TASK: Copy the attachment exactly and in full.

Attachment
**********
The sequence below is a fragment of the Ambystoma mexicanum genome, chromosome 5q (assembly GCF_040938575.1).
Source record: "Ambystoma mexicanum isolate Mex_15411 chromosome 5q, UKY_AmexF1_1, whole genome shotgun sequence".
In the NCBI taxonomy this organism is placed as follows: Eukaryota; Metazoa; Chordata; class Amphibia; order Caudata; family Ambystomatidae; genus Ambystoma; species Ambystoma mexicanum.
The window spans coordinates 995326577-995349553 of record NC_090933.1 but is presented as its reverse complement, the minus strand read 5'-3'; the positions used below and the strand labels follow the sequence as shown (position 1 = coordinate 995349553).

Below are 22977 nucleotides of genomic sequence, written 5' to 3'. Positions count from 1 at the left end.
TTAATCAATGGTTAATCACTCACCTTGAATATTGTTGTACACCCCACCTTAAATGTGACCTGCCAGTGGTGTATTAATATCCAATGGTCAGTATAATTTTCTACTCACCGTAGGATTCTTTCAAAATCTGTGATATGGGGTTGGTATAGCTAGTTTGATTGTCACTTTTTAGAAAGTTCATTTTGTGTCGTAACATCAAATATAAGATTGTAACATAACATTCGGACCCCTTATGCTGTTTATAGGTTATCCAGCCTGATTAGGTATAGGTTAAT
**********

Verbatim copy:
The sequence below is a fragment of the Ambystoma mexicanum genome, chromosome 5q (assembly GCF_040938575.1).
Source record: "Ambystoma mexicanum isolate Mex_15411 chromosome 5q, UKY_AmexF1_1, whole genome shotgun sequence".
In the NCBI taxonomy this organism is placed as follows: Eukaryota; Metazoa; Chordata; class Amphibia; order Caudata; family Ambystomatidae; genus Ambystoma; species Ambystoma mexicanum.
The window spans coordinates 995326577-995349553 of record NC_090933.1 but is presented as its reverse complement, the minus strand read 5'-3'; the positions used below and the strand labels follow the sequence as shown (position 1 = coordinate 995349553).

Below are 22977 nucleotides of genomic sequence, written 5' to 3'. Positions count from 1 at the left end.
TTAATCAATGGTTAATCACTCACCTTGAATATTGTTGTACACCCCACCTTAAATGTGACCTGCCAGTGGTGTATTAATATCCAATGGTCAGTATAATTTTCTACTCACCGTAGGATTCTTTCAAAATCTGTGATATGGGGTTGGTATAGCTAGTTTGATTGTCACTTTTTAGAAAGTTCATTTTGTGTCGTAACATCAAATATAAGATTGTAACATAACATTCGGACCCCTTATGCTGTTTATAGGTTATCCAGCCTGATTAGGTATAGGTTAAT